European airports are drawing up industry-wide guidelines on issues such as passenger health screening to ensure a co-ordinated response when travel restrictions imposed during the coronavirus pandemic are eased.
The action comes after London’s Heathrow, one of the world’s busiest airports, faced criticism from passengers for the absence of temperature checks as the UK enters its third week of lockdown in an attempt to contain the disease.
The airport has called for a global standard in passenger health screening for coronavirus as the industry currently takes different approaches based on guidance from their national public health authorities.
In the UK, temperature checks have not been introduced based on advice from Public Health England. The authority believes thermal screening holds little clinical value and would detect only a very small minority of cases, mainly because symptoms of Covid-19 do not usually appear until 5-7 days after exposure to the virus. Instead, all flights to the UK need to provide an early warning by the pilot of any passenger illness to the airport and PHE.
However, other countries such as Italy and China conduct body temperature checks.
ACI Europe, the trade body for airport operators, said it had this week started convening task forces to come up with a set of guidelines looking at addressing health and hygiene issues for when air transport restarts around the world to ensure there was “harmonisation” among airports.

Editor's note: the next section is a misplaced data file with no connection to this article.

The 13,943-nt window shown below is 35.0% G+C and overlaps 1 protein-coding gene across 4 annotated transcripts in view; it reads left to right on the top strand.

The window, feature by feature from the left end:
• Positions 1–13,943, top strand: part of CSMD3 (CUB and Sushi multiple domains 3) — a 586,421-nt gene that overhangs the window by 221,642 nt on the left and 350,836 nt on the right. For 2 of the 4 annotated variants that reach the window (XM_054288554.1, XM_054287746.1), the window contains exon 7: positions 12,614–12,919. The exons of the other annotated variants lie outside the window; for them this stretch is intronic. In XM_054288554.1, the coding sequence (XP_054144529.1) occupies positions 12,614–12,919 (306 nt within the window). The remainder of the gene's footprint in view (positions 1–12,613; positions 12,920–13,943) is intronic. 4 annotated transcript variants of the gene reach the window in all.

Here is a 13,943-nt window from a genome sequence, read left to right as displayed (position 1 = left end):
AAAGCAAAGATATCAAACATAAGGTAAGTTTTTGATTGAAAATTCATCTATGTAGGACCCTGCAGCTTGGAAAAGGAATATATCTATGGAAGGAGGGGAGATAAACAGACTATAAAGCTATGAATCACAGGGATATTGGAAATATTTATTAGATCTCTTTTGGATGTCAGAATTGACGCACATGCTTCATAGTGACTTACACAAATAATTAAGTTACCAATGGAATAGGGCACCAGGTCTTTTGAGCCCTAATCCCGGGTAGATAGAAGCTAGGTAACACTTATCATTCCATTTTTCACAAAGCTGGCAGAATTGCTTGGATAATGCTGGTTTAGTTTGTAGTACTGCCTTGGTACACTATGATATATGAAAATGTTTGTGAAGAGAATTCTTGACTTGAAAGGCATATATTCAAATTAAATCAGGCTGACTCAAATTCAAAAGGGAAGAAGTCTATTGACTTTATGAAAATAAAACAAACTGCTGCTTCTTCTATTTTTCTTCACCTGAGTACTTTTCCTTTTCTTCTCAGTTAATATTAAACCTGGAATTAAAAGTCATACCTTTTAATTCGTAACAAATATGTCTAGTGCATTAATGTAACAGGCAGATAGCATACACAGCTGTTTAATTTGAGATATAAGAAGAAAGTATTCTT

It plans to get these recommendations finalised by May. This will be done in co-ordination with the global airport association, ACI World, to create global guidelines.
But Henk van Klaveren, head of public affairs at the UK-based Airport Operators Association, said it was wrong to “assume that airports with no temperature checks in place are less safe than those that do”.
European governments have begun preparations to relax the lockdowns imposed across much of the continent, with countries such as France, Spain, Belgium and Finland setting up expert committees to examine a gradual easing of stay-at-home orders while avoiding a second wave of infections.
The aviation industry will be a crucial front in this. Flight volumes have plummeted by as much as 90 per cent across Europe following the lockdowns.
Cabin crew unions have also warned about discrepancies in the levels of provision by airlines of personal protective equipment for staff. While many carriers are now providing cabin crew and pilots with masks, often they do not require their crew to wear them, depending on national health authority guidelines. A spokeswoman for British Airways said it provided masks for all its flight crew, but added that it was not mandatory to wear them.
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On Tuesday, Iata, the global trade body for airlines, said a major task for the industry would be to adapt operations and processes to avoid reinfections.
Alexandre de Juniac, Iata director-general, said it was also planning to start talks with governments about what conditions would need to be met in order to start flying safely again. This might include rules on social distancing, safety measures and screening checks in order to reopen closed borders.
“We are not expecting to restart the same industry that we closed a few weeks ago,” said Mr de Juniac. “But the industry processes will need to adapt. We must get on with this work quickly.”